The panel was somewhat divided about ebooks, with Miller seemingly the most bullish while Entrekin wasn't convinced they would be the industry-changing force that many believe/fear/hope. "At the low end they'll be 3% of the market, at the top end, 10%." His point was tempered, with regards to booksellers at least, by Coady's statement that the book industry is like an 8" apple pie -- even if one percent changes, that might be enough to sink many in the crowd. The ABA used the panel as a chance to announce that it was exploring a partnership with Symtio, a company that offers an innovative approach to selling digital content, and to announce what many (including me) had hoped, that the Indiebound iPhone application isn't far off. It seemed at first that this application would cost money, but at a later panel, it seemed it will be free. Let me take this opportunity to say that if it isn't free, it might as well not exist.
I don't want to get into too much detail about each of the panels, as this post is already running a little bit long. Anybody interested in the nittygritty of the conference should definitely read the Twitter feed (#Wi4
), which contains posts by me (@vromans)
, and @guinevere23
, as well as lots of people not in attendance contributing great ideas and feedback. Scroll back to the original pages to read the posts in chronological order.
I will say that the most discouraging aspect of the weekend was the technophobia that seemed to hover in the air. Booksellers are still not completely at ease in the digital world, and that's a shame. At the ABA's ecommerce user group, there was some confusion about what the ABA's new Drupal system websites will do and what they cannot do. I ended up giving an impromptu demonstration of the new Vroman's site
, which is an example of the kind of new site the ABA is launching. Additionally, there was some consternation over why blogging was important and how it might help bookstores compete and thrive.
I spoke with lots of booksellers over the weekend about new media (namely, blogging, Twitter, and video) and how we try to use it at Vroman's. What I tried to convey in these discussions was a sense of how interrelated everything is (and also the importance of having your web person b more of a marketer than an IT person). Our Facebook page complements our blog which in turn works very nicely with Twitter. When we make a video (something we'll be doing more of in the future), we'll post that video on our website, our blog, our Facebook fan page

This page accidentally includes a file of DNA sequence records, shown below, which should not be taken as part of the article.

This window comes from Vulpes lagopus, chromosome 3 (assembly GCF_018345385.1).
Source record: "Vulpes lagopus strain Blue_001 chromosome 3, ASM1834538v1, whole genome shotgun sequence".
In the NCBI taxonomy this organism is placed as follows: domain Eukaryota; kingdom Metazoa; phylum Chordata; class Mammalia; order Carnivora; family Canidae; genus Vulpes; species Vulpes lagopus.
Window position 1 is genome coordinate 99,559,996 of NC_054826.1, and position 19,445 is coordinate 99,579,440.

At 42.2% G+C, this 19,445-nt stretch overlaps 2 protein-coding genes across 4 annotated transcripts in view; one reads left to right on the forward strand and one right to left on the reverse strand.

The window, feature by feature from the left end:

, our Facebook group
, our Tumblr blog
(yes, we have one of those, too), and mabye even our Indiebound.org page
, if they allow video, and we'll certainly mention it on Twitter. Blogging isn't the kind of thing you can start doing in a vacuum and expect to work for you. You must interact with other blogs, other entities online. In short, the digital world is built on relationships, just like the non-digital world. If you want people to take an interest in you, it helps to take in interest in them. This can be hard for people used to thinking of media as a one-way broadcast. Twitter, blogs, and the like must be about dialog if they are to be successful. And that takes time.
But it's worth it.
I thought Alex Beckstead did a great job at the Using New Media to Promote Your Store panel, providing an easy, manageable blueprint for conceiving, producing, and distributing a short video. I loved his idea of making a video that welcomes audience response and reaction. He showed some great videos - some professionally done
, some not
- and he even showed a clip of the video we made for the holidays.
At the end, he showed a video by Gary Vaynerchuck that I thought nicely summarized the strengths of new media, and showed how to become successful at using it. It was a good way to wrap up the weekend, and it left me feeling energized to try some new things online. You, good reader, will be the benefitiary of those experiments.
Oh, and I met some great new authors and got some very fun galleys. I'm probably most excited about Last Night in Montreal
by Emily St. John Mandel, The Great Perhaps
by Joe Meno, and How I Became a Famous Novelist
by Steve Hely (who was an absolute riot at the Algonquin/Grove/Random House dinner I had the pleasure to attend), but I will eventually get to all the galleys I got. I had a great time at lunch with Kenn Nesbitt
, whose site poetry4kids.com
gets an absurd amount of traffic, and Michael Malone
, who wrote by far the best inscription of any of the authors at the conference. Thanks to Source books for hosting me and for putting up with my 20 minute tangets about Twitter. I may have been hallucinating at that point.
To all the booksellers I met, thanks for inspiring me and giving me lots of good ideas. To those of you who now have my flu, a word of advice - NyQuil.
Labels: bookselling, indie bookstores, Winter Institute